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Popular Las Vegas artist opens store in Arts District

The brands in question are immediately recognizable: Land O’ Lakes, Crayola, Chiquita Banana. But here, painted and pasted on reclaimed wood and stop signs, the iconic logos are altered. The Sun-Maid raisin girl carries a tray of test tubes. Two fingers pinch a dime bag containing the Instagram icon. A Band-Aid box is branded as “Empathy” and promises to “heal the world.”

Recycled Propaganda’s thought-provoking works of art adorn the interiors of Las Vegas restaurants, walls on Main Street and vendor tents at local art festivals. For the first time, Recycled Propaganda has a brick-and-mortar space in the Las Vegas Arts District.

Izaac Zevalking moved from England to Las Vegas in 2012 and began creating under the Recycled Propaganda moniker in 2013.

“A lot of people say you need to ease into Las Vegas,” Zevalking says. “But I liked it right away. I grew up in a little village and there wasn’t a lot to do. Here, everything is at your fingertips.”

Zevalking quickly embedded himself in Las Vegas’ art scene. He’s participated in every First Friday since March 2013 and sells reproductions at the Summerlin Arts Festival. His originals, identifiable by the “Recycled Propaganda” logo on the bottom right, hang on the walls of Madhouse Coffee and VegeNation.

At 2018’s Summerlin Arts Festival, David Van Zanten approached him about moving into one of his buildings in the Arts District.

“I’m not an arts person,” Van Zanten says. “I just happened to be in the area and his art appealed to me. I bought something from him — that’s big for me.”

The two agreed to take on what they describe as an experiment: to see if Main Street could sustain a dedicated art gallery.

The Recycled Propaganda gallery and store features what Zevalking describes as sociocultural and sociopolitical art. His paintings and mixed-media pieces often reference consumerism, technology and the necessity of free thought.

The pseudonym is a tool.

“I can brand my work in a way that’s detached from myself, which makes it easier to take criticism and sell it in a way,” he says. “I just do the work and it’s its own body of work.”

The Main Street gallery and store displays originals and reproductions, primarily featuring familiar companies.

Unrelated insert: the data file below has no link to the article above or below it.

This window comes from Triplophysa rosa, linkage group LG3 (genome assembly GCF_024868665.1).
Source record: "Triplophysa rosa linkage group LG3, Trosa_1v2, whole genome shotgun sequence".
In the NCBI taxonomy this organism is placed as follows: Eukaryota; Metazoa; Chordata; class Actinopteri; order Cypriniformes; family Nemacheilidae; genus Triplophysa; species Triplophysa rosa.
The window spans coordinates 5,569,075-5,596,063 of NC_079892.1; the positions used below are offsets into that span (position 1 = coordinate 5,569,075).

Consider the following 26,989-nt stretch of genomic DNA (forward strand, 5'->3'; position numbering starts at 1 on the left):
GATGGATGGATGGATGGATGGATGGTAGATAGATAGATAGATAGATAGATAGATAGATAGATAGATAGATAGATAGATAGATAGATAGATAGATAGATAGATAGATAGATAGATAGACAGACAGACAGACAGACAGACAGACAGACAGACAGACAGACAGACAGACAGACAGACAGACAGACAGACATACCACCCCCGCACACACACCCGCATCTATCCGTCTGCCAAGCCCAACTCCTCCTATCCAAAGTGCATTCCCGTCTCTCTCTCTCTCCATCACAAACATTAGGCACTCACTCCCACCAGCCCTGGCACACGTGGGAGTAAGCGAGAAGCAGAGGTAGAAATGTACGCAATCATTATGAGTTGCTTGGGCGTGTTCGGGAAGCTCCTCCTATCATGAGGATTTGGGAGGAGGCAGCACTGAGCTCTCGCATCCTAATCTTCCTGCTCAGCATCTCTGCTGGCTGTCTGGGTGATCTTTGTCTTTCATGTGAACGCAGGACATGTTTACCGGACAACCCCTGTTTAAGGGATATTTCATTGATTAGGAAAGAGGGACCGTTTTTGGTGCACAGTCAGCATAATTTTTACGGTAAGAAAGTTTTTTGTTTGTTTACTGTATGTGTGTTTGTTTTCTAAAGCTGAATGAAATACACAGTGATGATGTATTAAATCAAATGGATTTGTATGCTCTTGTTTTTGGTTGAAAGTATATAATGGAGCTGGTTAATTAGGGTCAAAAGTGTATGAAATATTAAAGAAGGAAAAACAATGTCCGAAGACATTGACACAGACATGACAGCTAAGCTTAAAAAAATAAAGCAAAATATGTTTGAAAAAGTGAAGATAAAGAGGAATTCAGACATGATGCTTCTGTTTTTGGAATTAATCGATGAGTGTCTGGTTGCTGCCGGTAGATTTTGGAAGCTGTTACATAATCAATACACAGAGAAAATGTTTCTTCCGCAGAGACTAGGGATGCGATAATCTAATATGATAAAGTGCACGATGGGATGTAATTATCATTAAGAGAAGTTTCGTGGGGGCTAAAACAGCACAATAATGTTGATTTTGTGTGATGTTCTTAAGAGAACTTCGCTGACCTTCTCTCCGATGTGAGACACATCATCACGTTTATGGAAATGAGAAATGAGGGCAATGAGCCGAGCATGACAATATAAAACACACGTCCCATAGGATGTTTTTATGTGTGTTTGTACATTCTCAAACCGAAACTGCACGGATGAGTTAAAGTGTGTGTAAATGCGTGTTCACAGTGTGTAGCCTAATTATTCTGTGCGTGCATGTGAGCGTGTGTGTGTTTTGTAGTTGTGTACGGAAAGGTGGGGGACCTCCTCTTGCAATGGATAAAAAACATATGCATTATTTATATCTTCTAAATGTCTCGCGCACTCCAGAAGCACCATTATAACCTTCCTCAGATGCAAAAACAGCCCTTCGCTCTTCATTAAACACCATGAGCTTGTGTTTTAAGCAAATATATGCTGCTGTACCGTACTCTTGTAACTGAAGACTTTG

“The show is called ‘Brandwashed,’” Zevalking explains. “We’ve been brainwashed by these companies for decades and don’t even realize it. The idea of critiquing the industry by playing with the imagery and feeding it back to you appeals to me. If you can recognize it once I’ve messed it up, that’s a real deep level of recognition that is in you.”

The art isn’t intended to attack specific brands, but rather critique the branding industry as a whole. He poses the question: Do these companies’ practices align with the image they strive to present?

“The branding and advertising are so good,” Zevalking explains, “that it sort of supersedes the morality of those companies.”

Zevalking says he’s never had trademark issues. “It’s satire, and critiquing the brand itself is protected under copyright law.”

Other pieces in the collection include a carton of cigarettes, “Lobbying” replacing the word “Marlboro.”

A Land O’ Lakes Butter label shows the Native American woman in distress, the words replaced with “Land O Rape Culture.”

“To me, it’s representing the imagery and white-washing of Native American culture,” Zevalking says about the piece. “But you could interpret it in myriad ways. The important thing is you interpret it.”

The front of the space will feature his images available as prints, stickers and apparel. The back room will house large-scale installations that can be interacted with, touched and listened to.

“This will be a test of how successful it is. So if I’m not here in a year,” Zevalking trails off with a laugh, “I’ll do what I want to do. And if people feed off it, that’s great.”

Zevalking hopes that the storefront means his work might reach more people. He and Van Zanten both foresee their stretch of the Arts District picking up now that Main Street’s renovations have wrapped.

“When I first moved here, the epicenter was the Arts Factory, and that system felt unstable,” Zevalking recalls. “Now the Arts District is spread over an entire region and I see a continuation of the Strip, from Fremont to Main Street. It’s all very exciting.”

Contact Janna Karel at jkarel@reviewjournal.com. Follow @jannainprogress on Twitter.

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